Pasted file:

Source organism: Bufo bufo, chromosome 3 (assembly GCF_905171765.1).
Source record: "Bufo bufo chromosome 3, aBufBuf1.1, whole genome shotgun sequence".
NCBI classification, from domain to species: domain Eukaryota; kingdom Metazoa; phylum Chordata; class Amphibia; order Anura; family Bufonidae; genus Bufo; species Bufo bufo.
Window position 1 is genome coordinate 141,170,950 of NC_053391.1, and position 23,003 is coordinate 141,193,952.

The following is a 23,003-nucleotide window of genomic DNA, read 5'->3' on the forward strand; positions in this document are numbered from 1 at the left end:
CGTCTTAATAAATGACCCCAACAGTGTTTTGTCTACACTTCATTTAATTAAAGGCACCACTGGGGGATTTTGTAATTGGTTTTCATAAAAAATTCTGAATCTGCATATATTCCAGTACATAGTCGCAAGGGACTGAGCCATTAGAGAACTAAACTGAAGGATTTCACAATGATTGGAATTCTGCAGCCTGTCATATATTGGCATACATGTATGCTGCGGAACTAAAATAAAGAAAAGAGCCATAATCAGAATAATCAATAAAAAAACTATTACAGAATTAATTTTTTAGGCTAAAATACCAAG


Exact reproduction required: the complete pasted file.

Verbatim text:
Source organism: Bufo bufo, chromosome 3 (assembly GCF_905171765.1).
Source record: "Bufo bufo chromosome 3, aBufBuf1.1, whole genome shotgun sequence".
NCBI classification, from domain to species: domain Eukaryota; kingdom Metazoa; phylum Chordata; class Amphibia; order Anura; family Bufonidae; genus Bufo; species Bufo bufo.
Window position 1 is genome coordinate 141,170,950 of NC_053391.1, and position 23,003 is coordinate 141,193,952.

The following is a 23,003-nucleotide window of genomic DNA, read 5'->3' on the forward strand; positions in this document are numbered from 1 at the left end:
CGTCTTAATAAATGACCCCAACAGTGTTTTGTCTACACTTCATTTAATTAAAGGCACCACTGGGGGATTTTGTAATTGGTTTTCATAAAAAATTCTGAATCTGCATATATTCCAGTACATAGTCGCAAGGGACTGAGCCATTAGAGAACTAAACTGAAGGATTTCACAATGATTGGAATTCTGCAGCCTGTCATATATTGGCATACATGTATGCTGCGGAACTAAAATAAAGAAAAGAGCCATAATCAGAATAATCAATAAAAAAACTATTACAGAATTAATTTTTTAGGCTAAAATACCAAG